But county Legislator Sarah Anker has just one-vote lead; longtime Smithtown board member ousted; and all local boards maintain huge majorities

Suffolk County Executive Steve Bellone and Legislator Sarah Anker are all smiles on Election Day. Photo by Rohma Abbas

The incumbents won big on Suffolk County’s North Shore this Election Day, with only a couple real upsets at the county and town levels.

Suffolk County Executive Steve Bellone (D) handily won a second term at the helm against his Republican challenger, lawyer Jim O’Connor, with 57 percent of the vote.

Bellone thanked many people for his victory and also thanked his opponent for a “good race.”

Steve Bellone gives a speech after being re-elected Suffolk County executive. Photo by Rohma Abbas
Steve Bellone gives a speech after being re-elected Suffolk County executive. Photo by Rohma Abbas

“Tonight the people of Suffolk County delivered a mandate: to advance the issues we talked about in this campaign,” he said, at the Democratic Election Night headquarters in Hauppauge. “To continue the reform government so that we can protect taxpayers, make government more efficient and effective. To reverse the decades of decline that we have seen in water quality so that we can protect this precious natural resource for ourselves and future generations.”

He vowed that he would work hard for the voters.

“To the people of Suffolk County: I want to thank you for the confidence you placed in me and this incredible team of legislators. I can guarantee you we will repay that confidence by working hard every single day to make progress on the issues that matter to you and to you families. We may celebrate a little bit tonight but that work begins tomorrow.”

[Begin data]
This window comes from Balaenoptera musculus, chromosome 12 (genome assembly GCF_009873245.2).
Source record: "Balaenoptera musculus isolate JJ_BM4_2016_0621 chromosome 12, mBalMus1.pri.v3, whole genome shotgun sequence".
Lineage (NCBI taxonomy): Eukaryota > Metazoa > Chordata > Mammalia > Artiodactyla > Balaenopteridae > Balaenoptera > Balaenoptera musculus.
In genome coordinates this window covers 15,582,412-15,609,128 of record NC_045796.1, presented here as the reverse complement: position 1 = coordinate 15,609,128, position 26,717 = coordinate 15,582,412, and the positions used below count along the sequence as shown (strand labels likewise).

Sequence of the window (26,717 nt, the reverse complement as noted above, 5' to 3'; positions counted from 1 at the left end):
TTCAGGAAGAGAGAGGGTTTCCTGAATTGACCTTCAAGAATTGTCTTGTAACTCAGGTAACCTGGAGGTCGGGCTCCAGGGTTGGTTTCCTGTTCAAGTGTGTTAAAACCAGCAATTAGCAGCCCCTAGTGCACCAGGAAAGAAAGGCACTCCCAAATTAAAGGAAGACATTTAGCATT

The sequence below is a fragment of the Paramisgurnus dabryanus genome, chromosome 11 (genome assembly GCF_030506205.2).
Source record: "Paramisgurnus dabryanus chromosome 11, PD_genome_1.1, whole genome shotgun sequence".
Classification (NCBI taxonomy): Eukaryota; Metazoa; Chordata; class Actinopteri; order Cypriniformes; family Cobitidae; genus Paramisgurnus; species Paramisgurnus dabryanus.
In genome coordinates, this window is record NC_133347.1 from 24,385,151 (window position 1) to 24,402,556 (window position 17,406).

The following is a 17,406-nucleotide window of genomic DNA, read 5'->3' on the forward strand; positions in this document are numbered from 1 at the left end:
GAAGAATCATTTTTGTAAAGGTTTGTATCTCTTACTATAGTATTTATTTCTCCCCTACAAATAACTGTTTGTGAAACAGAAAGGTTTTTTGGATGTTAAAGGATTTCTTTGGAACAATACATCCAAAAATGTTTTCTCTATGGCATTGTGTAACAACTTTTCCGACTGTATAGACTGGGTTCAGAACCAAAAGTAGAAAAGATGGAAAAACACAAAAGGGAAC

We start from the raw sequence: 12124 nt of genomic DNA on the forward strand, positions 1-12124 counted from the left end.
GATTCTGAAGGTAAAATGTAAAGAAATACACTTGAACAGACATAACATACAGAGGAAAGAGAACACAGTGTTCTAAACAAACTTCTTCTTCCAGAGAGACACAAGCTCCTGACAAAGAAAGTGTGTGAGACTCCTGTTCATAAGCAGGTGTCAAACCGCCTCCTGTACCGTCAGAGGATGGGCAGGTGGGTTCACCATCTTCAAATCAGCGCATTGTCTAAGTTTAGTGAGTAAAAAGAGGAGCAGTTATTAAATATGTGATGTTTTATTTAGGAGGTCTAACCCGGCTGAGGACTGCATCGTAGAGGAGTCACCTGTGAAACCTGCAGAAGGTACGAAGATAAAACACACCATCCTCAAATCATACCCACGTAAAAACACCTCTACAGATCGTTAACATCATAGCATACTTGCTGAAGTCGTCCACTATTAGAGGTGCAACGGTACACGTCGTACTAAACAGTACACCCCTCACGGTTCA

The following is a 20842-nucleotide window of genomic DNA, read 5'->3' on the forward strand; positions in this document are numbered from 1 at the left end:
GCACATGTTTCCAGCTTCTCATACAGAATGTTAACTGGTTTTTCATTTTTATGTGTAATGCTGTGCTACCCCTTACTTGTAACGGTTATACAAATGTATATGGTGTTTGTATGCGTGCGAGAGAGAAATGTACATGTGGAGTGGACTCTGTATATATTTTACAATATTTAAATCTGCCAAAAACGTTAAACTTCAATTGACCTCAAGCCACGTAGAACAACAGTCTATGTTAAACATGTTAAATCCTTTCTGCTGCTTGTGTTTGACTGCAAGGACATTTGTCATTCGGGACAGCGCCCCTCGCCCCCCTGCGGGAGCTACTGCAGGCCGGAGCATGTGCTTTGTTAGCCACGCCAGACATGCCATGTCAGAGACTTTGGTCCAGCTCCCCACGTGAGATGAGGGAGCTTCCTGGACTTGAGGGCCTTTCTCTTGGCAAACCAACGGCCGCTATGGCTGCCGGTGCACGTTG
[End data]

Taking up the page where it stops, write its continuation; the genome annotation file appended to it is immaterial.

Though Bellone was the clear winner early on, O’Connor said he was proud of his campaign.

“I think we talked about the issues that need to be talked about here on Long Island,” he said.

Despite the results, the challenger enjoyed himself: “I love this. … In America we run for office, we put our ideas forward and we let the people decide.”

Steve Tricarico, Legislator Sarah Anker's Republican challenger, feels confident about a win on Election Day. Photo by Giselle Barkley
Steve Tricarico, Legislator Sarah Anker’s Republican challenger, feels confident about a win on Election Day. Photo by Giselle Barkley

In the Suffolk County Legislature, incumbents from Brookhaven, Smithtown and Huntington towns won re-election, one of them by a razor-thin margin: Legislator Sarah Anker (D-Mount Sinai), who represents the 6th District, was leading her challenger by just one vote after the polls closed. It was not immediately clear if absentee ballots would tilt the scales in the favor of Republican candidate Steve Tricarico, a Brookhaven Town deputy highway superintendent. But Anker said Tuesday night that she felt “cautiously optimistic.”

Tricarico felt the same way.